So-called abortion party story really about health care access

By Amanda Marcotte
Tuesday, July 14, 2009 13:53 EDT
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Via Broadsheet, I found this story about an actual so-called “abortion party”. I say “so-called”, because feminists have been joking that conservatives think we have abortion parties to celebrate the sexual pleasure of having an abortion, that we may even deliberately get pregnant just so we can abort. Because they’ll believe pretty much anything about sexually active women who aren’t submissive victims, if they can be horrified and titillated by it. As you can imagine, this actual abortion party is much more mundane, though sadly the author of the piece Byard Duncan also cannot resist the urge to scandalize the audience with stories of bad sluts who have sex and aren’t dramatically and sadly getting their due punishment of mandatory childbirth. He contrasts the party with a “classy” event to celebrate a much better woman who had a baby, and actually suggested that there was something bizarre about bringing a child to attend, which of course implies that women who have abortions hate children, in contrast to reality where most women who have abortions have children. He even portrays the impregnating individual as a lonely reject, which of course plays into the deepest, truest wingnut fear about what abortion is about: rejecting men, because they can’t imagine that you could want men without having men dominate and control your life.

I saw Maggie’s boyfriend, sitting near the kitchen, wearing rainbow suspenders and looking uncomfortably alone. As it turns out, he had been the object of a lot of vitriol from Maggie’s friends — women who thought that he should not have had anything to do with the abortion. Both he and Maggie had been saddened about this reaction because they had made the decision together. When we talked, his sentences spilled out in quick little jumbles, like scattered puzzle pieces. His eyes stayed focused on a point behind me. He looked as if he’d like to be somewhere else.

He also claims that the friends were eager to vilify the real victim here, the man being deprived of his right to exert the final control over “his” woman’s body. Duncan offers not one scrap of evidence that the women were blaming the man, or that the boyfriend in question was against the decision. He in fact says that it was mutual, and that there was no confrontation, but he imagines that there was anger and tension between these evil, nasty women and the man being deprived of his right to force a woman to bear a child on his whim. Don’t worry, he also portrays Maggie as a victim of feminist ideology, merely pretending to put on a brave face, etc. One wingnut even tried to pretend that she cared about this bullshit, though of course she was mostly eager to judge. The whole article was designed to play on wingnut myths and male fears about what it means that women have a right to reject a change you caused in their body, accidentally or not.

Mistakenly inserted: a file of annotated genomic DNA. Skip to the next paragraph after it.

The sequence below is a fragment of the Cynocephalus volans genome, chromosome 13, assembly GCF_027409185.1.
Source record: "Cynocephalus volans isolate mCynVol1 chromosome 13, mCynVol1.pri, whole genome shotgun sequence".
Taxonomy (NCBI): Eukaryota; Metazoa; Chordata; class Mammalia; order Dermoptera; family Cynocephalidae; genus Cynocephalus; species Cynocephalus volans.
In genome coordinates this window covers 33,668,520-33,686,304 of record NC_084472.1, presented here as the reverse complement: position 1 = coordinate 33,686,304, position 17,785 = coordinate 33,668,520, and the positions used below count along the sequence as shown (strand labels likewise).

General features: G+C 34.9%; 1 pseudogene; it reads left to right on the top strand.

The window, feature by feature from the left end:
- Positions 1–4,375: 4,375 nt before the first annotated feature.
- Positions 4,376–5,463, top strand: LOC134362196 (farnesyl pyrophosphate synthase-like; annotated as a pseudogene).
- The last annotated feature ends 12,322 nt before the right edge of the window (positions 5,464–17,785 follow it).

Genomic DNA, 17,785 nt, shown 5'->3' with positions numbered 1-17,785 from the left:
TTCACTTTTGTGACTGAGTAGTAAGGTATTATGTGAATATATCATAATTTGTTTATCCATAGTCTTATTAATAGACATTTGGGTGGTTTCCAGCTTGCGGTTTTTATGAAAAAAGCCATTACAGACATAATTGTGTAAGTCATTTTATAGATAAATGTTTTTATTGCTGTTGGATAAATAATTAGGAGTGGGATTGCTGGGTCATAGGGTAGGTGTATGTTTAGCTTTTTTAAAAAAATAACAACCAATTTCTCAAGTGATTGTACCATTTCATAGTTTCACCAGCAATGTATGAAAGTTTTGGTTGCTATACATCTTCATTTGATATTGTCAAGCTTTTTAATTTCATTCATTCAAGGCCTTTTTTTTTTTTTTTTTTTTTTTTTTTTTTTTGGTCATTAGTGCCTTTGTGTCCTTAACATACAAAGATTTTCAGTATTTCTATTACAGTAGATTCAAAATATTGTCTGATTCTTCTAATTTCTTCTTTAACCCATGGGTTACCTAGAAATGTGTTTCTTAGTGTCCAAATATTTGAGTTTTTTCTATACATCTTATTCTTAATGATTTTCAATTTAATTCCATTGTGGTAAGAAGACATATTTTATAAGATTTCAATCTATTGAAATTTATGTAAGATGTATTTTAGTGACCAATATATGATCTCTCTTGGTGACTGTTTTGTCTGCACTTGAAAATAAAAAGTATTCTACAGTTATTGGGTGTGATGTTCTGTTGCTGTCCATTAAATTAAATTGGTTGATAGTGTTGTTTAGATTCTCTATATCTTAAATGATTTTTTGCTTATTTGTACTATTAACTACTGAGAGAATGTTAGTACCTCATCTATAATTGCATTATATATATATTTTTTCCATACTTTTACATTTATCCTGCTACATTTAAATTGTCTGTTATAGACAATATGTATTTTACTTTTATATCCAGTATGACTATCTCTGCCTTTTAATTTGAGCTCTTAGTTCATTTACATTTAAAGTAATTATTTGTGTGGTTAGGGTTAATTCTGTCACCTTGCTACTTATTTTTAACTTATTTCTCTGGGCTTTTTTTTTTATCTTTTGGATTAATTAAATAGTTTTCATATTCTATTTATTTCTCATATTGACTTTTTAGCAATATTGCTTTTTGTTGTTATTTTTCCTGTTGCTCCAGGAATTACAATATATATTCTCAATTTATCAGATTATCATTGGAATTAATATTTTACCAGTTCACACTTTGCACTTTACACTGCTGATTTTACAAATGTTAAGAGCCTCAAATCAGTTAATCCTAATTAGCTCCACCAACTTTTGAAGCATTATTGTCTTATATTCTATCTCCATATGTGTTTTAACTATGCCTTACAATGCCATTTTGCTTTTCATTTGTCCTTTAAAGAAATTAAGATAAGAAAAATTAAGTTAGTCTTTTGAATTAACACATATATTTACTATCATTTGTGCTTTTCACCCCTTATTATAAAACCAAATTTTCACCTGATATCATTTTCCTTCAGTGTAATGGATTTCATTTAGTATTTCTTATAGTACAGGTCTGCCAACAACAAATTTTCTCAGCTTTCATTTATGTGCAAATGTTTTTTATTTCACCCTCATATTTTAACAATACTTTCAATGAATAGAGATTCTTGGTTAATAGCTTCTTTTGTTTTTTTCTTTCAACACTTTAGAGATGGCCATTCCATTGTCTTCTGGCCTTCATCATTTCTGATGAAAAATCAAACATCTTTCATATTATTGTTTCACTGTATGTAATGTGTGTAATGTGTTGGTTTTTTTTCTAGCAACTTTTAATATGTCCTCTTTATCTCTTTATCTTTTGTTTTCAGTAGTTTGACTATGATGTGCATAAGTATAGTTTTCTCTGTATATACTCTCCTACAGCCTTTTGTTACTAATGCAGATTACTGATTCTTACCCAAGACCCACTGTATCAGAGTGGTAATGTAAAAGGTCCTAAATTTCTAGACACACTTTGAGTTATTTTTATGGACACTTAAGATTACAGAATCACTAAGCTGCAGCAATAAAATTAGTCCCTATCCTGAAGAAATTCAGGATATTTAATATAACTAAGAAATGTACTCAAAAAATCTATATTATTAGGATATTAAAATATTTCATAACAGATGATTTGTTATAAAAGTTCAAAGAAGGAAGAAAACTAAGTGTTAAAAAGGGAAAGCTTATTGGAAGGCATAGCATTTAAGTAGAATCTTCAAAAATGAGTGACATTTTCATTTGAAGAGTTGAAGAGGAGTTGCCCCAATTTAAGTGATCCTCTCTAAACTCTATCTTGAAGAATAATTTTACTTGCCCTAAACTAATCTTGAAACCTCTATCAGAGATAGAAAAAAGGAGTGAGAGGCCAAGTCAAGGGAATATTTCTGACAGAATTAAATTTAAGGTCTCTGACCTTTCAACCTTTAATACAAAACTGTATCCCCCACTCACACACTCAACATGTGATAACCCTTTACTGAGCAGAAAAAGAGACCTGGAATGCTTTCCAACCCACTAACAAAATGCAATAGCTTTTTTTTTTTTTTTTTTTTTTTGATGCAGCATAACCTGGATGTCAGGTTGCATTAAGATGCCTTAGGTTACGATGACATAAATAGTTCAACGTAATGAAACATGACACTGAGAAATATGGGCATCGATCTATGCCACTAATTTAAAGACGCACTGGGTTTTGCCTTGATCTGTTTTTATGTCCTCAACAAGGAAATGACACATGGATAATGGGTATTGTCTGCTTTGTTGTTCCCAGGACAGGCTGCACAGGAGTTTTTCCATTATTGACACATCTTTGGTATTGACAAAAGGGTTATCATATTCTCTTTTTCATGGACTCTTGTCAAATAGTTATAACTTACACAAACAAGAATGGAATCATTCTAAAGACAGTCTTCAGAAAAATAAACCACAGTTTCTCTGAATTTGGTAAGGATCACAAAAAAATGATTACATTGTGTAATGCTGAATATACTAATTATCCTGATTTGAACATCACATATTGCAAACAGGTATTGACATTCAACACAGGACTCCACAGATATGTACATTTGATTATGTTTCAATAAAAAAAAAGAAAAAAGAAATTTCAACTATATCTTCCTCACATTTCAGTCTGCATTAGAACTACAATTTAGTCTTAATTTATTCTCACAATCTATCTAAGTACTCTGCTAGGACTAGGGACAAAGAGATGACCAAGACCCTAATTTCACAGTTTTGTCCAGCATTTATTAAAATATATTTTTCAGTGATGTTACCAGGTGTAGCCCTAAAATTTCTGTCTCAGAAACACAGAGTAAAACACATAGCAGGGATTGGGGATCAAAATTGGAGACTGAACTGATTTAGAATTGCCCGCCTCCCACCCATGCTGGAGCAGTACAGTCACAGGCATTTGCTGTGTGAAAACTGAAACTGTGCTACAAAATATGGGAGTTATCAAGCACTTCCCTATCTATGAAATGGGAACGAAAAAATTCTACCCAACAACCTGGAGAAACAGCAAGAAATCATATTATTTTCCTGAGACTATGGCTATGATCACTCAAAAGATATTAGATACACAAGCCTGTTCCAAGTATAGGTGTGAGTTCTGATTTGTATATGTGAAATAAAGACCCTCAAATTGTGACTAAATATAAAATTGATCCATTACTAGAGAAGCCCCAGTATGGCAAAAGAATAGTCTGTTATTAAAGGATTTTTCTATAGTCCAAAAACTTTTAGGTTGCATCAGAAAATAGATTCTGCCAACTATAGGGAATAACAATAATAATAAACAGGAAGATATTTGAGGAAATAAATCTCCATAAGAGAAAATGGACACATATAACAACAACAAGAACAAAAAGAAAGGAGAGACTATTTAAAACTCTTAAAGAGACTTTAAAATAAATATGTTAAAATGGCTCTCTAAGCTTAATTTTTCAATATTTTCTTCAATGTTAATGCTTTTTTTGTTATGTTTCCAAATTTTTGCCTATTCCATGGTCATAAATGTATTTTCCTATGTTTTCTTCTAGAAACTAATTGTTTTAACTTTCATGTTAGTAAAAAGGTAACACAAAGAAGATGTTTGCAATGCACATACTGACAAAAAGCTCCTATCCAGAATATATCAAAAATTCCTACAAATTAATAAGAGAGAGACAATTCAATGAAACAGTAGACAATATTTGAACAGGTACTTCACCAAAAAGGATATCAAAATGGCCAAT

Frankly, I think it was clever anti-choice agitprop that benefits from being put in Alternet, where readers can convince themselves that it’s from a nominally liberal perspective. “Even the liberals know that abortion is a hate crime against men! Even the liberals know every woman wants to give up their education and dreams to have babies and marry the first guy she sleeps with!” seems to be the theme, though I’m far from sure of that. It’s not impossible that this guy is a pro-choicer who just happens to be a perfect cipher for every bullshit anti-choice claim, but I doubt it. He just hits every note that wingnuts want to hear, even though a close reading demonstrates that what he claims happened didn’t happen.

It worked, of course. This wingnut picked up details to demonize the scene that even I hadn’t considered, such as the red bedsheet they used to separate the dancefloor,* and he’s shocked that women who have had children will do things like dance and consume alcohol, when they should be at home knitting. But what threw me was the reaction from some Broadsheet bloggers. Mary Elizabeth Williams picks up on what I did, which is that the story is deceitful, that the party probably did happen, but the details come from the author’s imagination and not from reality. But Lynn Harris and Kate Harding disappoint me by passing judgment on something that seems harmless and industrious.